I have been finding out more about our landlords Derby Land Building and Investment Company. An online search through companycheck.co.uk lists the company’s activities as “development and selling of real estate” and shows that the company is worth £1,554,139 as calculated from accounts filed in 2010. The company is also registered in Jersey, no doubt for tax reasons. I mention this only to show the type of organisation we would be up against should they again try to obtain planning permission to build on the site.
In our favour is the new Localism Bill which in theory should give local people more say in what kind of development can be carried out in their area. How this will work in practice remains to be seen.
I have also been trying to research the early origins of the site. We already know that the land was bought by the present owners Derby Land from the previous owner of the Firs Estate, Edward Adbey. A Wikipedia entry states that
“The Firs estate belonged originally to Canon Edward Abney along with a Regency house in which he lived on Burton Road. Abney’s son, Sir William Abney sold the estate; most of which went for housing in St Luke’s Parish Derby…11 acres of the Firs Estate were retained by Sir William until 1913, when they were sold to the City council to become the site of Rykneld recreation ground and Rykneld Secondary Modern School Derby.”
Paul Elliott, who has researched the history of The Firs, says with regard to the estate that “Parts of it were sold off during the later nineteenth century after 1866. The last portions were sold to Henry Cox in 1879.” (Coincidentally 1866 is when Abney’s son William inherited the family’s estate at Measham).
Elliott goes on to say “One important point is the use of estate land for a town park. In 1878 when a campaign was under way for a new public park in Derby and an attempt was being made to buy Strutt’s Park for this purpose it was noted that ‘ a company of speculators had purchased the Firs estate, containing about 36 acres, including a proportionate sized mansion [The Firs House] at about £600 per acre. It is most beautifully situated on the south side of town, and about as near our thick and growing population as Strutt’s Park’ (Derby Mercury, 29 May, 1878.) The land was later used for The Firs Board School, allotments and Rykneld Recreation Ground which opened in 1923.”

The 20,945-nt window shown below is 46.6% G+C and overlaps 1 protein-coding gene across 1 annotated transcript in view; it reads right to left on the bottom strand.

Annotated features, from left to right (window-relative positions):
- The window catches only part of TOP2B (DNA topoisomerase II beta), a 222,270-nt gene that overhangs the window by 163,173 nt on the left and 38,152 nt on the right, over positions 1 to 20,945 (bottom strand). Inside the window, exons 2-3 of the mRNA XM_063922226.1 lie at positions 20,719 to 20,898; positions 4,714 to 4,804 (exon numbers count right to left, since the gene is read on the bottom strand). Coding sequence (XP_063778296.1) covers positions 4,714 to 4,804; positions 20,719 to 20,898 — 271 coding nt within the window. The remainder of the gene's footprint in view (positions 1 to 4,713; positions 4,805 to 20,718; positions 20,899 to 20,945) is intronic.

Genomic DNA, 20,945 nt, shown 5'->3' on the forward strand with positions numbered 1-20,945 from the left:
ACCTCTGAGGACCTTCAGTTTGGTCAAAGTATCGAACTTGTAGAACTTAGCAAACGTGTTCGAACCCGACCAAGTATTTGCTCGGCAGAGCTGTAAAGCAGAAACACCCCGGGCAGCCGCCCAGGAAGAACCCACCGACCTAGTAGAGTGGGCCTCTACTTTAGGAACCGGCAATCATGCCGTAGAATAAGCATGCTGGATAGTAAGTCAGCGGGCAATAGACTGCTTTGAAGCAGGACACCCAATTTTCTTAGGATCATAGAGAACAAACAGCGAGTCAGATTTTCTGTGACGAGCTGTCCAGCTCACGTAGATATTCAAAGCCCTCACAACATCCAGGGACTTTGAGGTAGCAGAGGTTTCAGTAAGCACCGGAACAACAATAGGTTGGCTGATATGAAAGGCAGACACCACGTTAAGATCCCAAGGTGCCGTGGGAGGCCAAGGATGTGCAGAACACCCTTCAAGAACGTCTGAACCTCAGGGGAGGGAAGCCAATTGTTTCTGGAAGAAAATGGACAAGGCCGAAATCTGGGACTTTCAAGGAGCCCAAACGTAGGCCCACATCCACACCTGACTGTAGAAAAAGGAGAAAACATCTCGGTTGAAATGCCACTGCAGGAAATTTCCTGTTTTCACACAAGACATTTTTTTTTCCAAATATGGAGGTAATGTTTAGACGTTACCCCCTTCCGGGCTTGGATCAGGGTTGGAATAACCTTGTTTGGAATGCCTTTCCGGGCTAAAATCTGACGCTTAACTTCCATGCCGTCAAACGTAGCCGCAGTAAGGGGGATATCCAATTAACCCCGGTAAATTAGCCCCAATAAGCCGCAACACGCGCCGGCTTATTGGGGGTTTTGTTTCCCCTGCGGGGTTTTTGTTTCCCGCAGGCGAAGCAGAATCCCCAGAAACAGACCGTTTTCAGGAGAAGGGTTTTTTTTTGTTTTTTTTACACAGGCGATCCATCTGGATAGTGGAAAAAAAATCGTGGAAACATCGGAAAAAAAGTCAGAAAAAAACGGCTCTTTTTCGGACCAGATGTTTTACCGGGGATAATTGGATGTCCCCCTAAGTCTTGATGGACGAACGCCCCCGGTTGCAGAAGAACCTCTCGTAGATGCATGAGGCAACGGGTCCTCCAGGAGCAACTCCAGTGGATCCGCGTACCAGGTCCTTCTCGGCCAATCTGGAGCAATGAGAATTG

Parts of this information are contradictory or incomplete. In summary it seems that most of the estate was bought by Derby Land from Edward Abney in 1878 but that the part which was later to become Rykneld rec was retained and sold to the council by his son Sir William Abney in 1913.
However the allotment site still belongs to Derby Land rather than to the council so presumably it was part of the purchase or 1878. As seen above the 1883 OS map shows the site as still being a farm field. However the 1901 map does show the site, so it came into being some time between these dates. So why didn’t the company build on this land? It could have been that they had run out of capital, it could have been an altruistic move on their part, or it could have been that there was a covenant on the land or some other form of agreement preventing development. If this were to be the case then it would obviously have implications in any attempts by them to develop the land in the future. This may be wishful thinking but it remains a puzzle as to why a company whose business is buying land for development did not build on the site back then, as they tried to later in the 1970s and 90s.